r.lways experienced- trouble from it,"
says a Kansan. "I knew it was caus
ing my sickness as my doctor tc Id me
it war. and following the dwctoi's ad
vice I have repeatedly sworn ff. But
after a short time I could not st.tnd it
any longer and would go back to cof
fee and the old troubles. Never until
I tried Pcsuim :cbout a. year ago could
I shut o;T the c-olYee- for any length of
"At that time I was suffering
terribly from stomach trouble, nerv
ousness, headaches and all other ills
that go with a badly upset coffe stom
ach. I am a school teacher ajid if I
made my cotTee strong enough to
stimulate my stomach I could work
fine tcr a time but would collapse at
night. Gradually I failed to get stim
ulation from the coffee and my brain
seemed actually clogged up from
drinking coffee and my stomach was
in a wretched tate.
"A friend came to see me and ad
vised that I try' Postum and then went
crut and sot me a package, she wa.s so
certain it would help me. But my
landlady did not make It right sind I
was :-o disappointed with the taste
that I went back to coffee. My health
finally got so bad I was on the point
of giving" up school work. Then my
friend returned to see me one day and
asked about the Postum and when
the found out what the trouble was
she made it for me according to clirec
tons, boiling it full 13 minutes, and to
my surprise I found it delicious.
"Then I shut off the coffee end
ound it easy to do by drinking Post
um in its place which completely sat
isfied any coffee taste and I began
to feel better almost immediately. I
have used Postum ever since and my
stom-.ch has not given me a minute's
trouble. I am now strong again, my
nerves are steady a.nd normal and I
feel so fine I cannot begin to tey. you
how thankful I am.
"I persud.Hl mv brother who was
an Inveterate coffee drinker fcr years
to give up the coffee and try Postum
and he has had such grand results from
this that he says he will never go back
to coffee. When I went home on a visit
to my parents I persuaded them to
US3 Postum in the place of coffee and
the results have been that mother's
nervousness and sleeplessness have
disappeared." Name given by Po?tum
Co., Battle Creek, Mich. '
Look in each pa kage for a copy of
the f am mir little book, "The Rof d to
Wellville." i
Unusual Senatorial Contest in Iowa Is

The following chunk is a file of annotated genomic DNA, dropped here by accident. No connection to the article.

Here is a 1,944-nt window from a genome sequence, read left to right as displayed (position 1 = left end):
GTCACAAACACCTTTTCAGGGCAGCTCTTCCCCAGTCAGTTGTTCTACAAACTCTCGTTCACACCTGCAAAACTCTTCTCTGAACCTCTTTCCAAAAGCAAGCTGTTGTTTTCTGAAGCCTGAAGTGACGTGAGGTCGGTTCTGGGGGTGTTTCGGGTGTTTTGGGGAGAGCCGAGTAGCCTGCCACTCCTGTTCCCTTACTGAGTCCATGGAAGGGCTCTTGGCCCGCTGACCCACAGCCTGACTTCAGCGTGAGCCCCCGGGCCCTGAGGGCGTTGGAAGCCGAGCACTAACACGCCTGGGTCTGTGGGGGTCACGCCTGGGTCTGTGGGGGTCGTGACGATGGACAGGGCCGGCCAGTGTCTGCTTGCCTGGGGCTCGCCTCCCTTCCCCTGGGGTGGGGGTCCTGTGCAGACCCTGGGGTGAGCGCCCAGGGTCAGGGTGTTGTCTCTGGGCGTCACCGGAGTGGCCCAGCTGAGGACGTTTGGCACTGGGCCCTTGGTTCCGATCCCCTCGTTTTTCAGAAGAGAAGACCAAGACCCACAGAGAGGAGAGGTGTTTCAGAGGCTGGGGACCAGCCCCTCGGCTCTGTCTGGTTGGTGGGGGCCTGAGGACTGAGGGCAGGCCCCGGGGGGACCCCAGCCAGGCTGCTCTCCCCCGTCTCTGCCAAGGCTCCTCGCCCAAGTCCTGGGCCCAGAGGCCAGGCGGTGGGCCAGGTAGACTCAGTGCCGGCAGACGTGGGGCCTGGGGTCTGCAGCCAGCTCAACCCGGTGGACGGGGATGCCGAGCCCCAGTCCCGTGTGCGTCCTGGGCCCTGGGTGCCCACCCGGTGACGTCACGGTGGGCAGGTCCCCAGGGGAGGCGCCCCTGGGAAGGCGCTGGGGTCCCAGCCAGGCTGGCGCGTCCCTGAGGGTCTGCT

Decided. v
Pes Moines, Iowa, Oct. 23. One of
the most hotly contested senatorial
nominations ever known in Iowa was
settled yesterday by the state election
board when It was announced that
"neither of the candidates for nomina
tion was the legal candidate and that
another nomination must, be made by
the- same convention. This was in. the
Larkin-Soesby case-, from the Thirty
ninth district, comiMsed of Butler and
Biemer counties.
The election board, consisting of Sec
ret.!! y of State Mao-tin, Auditor of
Staite B. l- .Carroll and Attorney
Genes al '. VYX Mullan, reached its
conclusion only after weeks of work
'and evtn then Attorney Mullan eiht
not concur with his colleagues. He
held that the delegates in the conven
tion who claimed the nomination was
Illegal did not exercise their parlia
mentary rights by appealing from the
decision of the chair and thereby lost
tbpir right of appeal.
The law was interpreted by the
committee to mean that in such a
contingency as this the candidate
must be named by the same convention
composed of exactly the same dele
gates. Accordingly the matter gees
back to Butler and Bremer counties
to settle. It i.i expected both Larkin
and Foeshy will bo candidates for the
Everybody Satisfied With
President's Proclamation
The Settlers on the Reservation for
the First Time Cite a An Opportun
ity to Perfect Their Titles.
Special Agent Fink Mead, of the
Indian bureau and Special Agent
Forrest McKinley. of the general land
otnee, returned yesterday from Fort
M'Dowell, where they havo been en
gaged in adjusting matters between
the Indians and settlers: or. rather,
where Mr. Mead has been promulgat
ing the jroclamation of the president
throwing all of the abandoned mili
tary reservation, except some 8W